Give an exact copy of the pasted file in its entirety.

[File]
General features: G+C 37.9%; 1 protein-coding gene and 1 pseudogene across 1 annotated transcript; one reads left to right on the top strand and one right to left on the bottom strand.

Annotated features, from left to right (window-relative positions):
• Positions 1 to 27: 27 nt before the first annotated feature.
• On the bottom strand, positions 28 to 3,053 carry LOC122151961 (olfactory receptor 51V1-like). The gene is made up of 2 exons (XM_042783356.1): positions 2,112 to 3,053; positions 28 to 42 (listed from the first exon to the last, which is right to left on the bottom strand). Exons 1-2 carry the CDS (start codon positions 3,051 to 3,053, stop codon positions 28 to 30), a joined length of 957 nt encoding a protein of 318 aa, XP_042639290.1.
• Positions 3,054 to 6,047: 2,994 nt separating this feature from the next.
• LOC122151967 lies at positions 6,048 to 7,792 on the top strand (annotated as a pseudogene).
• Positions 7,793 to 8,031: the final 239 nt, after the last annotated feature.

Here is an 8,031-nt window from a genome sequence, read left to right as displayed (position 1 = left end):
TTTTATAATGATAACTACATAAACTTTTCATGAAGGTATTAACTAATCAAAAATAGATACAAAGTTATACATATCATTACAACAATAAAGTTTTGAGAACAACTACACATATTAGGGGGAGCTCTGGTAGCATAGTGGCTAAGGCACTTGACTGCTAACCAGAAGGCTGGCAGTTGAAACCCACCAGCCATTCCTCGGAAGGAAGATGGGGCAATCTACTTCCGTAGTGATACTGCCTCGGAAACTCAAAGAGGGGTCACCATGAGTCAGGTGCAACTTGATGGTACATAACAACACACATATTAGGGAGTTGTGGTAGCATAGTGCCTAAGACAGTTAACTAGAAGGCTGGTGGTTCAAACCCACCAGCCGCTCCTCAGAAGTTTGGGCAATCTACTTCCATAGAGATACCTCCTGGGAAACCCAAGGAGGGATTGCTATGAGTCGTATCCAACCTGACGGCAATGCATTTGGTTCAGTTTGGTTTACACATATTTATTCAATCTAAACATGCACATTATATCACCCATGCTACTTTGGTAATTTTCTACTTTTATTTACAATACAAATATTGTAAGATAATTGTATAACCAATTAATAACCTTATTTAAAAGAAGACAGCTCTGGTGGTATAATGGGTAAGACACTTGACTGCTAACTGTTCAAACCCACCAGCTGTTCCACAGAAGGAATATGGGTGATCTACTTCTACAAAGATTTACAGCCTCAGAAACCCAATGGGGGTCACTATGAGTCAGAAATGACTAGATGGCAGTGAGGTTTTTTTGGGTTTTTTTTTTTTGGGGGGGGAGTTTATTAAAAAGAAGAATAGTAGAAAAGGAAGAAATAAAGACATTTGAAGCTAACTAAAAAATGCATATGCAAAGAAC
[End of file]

General features: G+C 37.9%; 1 protein-coding gene and 1 pseudogene across 1 annotated transcript; one reads left to right on the top strand and one right to left on the bottom strand.

Annotated features, from left to right (window-relative positions):
• Positions 1 to 27: 27 nt before the first annotated feature.
• On the bottom strand, positions 28 to 3,053 carry LOC122151961 (olfactory receptor 51V1-like). The gene is made up of 2 exons (XM_042783356.1): positions 2,112 to 3,053; positions 28 to 42 (listed from the first exon to the last, which is right to left on the bottom strand). Exons 1-2 carry the CDS (start codon positions 3,051 to 3,053, stop codon positions 28 to 30), a joined length of 957 nt encoding a protein of 318 aa, XP_042639290.1.
• Positions 3,054 to 6,047: 2,994 nt separating this feature from the next.
• LOC122151967 lies at positions 6,048 to 7,792 on the top strand (annotated as a pseudogene).
• Positions 7,793 to 8,031: the final 239 nt, after the last annotated feature.

Here is an 8,031-nt window from a genome sequence, read left to right as displayed (position 1 = left end):
TTTTATAATGATAACTACATAAACTTTTCATGAAGGTATTAACTAATCAAAAATAGATACAAAGTTATACATATCATTACAACAATAAAGTTTTGAGAACAACTACACATATTAGGGGGAGCTCTGGTAGCATAGTGGCTAAGGCACTTGACTGCTAACCAGAAGGCTGGCAGTTGAAACCCACCAGCCATTCCTCGGAAGGAAGATGGGGCAATCTACTTCCGTAGTGATACTGCCTCGGAAACTCAAAGAGGGGTCACCATGAGTCAGGTGCAACTTGATGGTACATAACAACACACATATTAGGGAGTTGTGGTAGCATAGTGCCTAAGACAGTTAACTAGAAGGCTGGTGGTTCAAACCCACCAGCCGCTCCTCAGAAGTTTGGGCAATCTACTTCCATAGAGATACCTCCTGGGAAACCCAAGGAGGGATTGCTATGAGTCGTATCCAACCTGACGGCAATGCATTTGGTTCAGTTTGGTTTACACATATTTATTCAATCTAAACATGCACATTATATCACCCATGCTACTTTGGTAATTTTCTACTTTTATTTACAATACAAATATTGTAAGATAATTGTATAACCAATTAATAACCTTATTTAAAAGAAGACAGCTCTGGTGGTATAATGGGTAAGACACTTGACTGCTAACTGTTCAAACCCACCAGCTGTTCCACAGAAGGAATATGGGTGATCTACTTCTACAAAGATTTACAGCCTCAGAAACCCAATGGGGGTCACTATGAGTCAGAAATGACTAGATGGCAGTGAGGTTTTTTTGGGTTTTTTTTTTTTGGGGGGGGAGTTTATTAAAAAGAAGAATAGTAGAAAAGGAAGAAATAAAGACATTTGAAGCTAACTAAAAAATGCATATGCAAAGAAC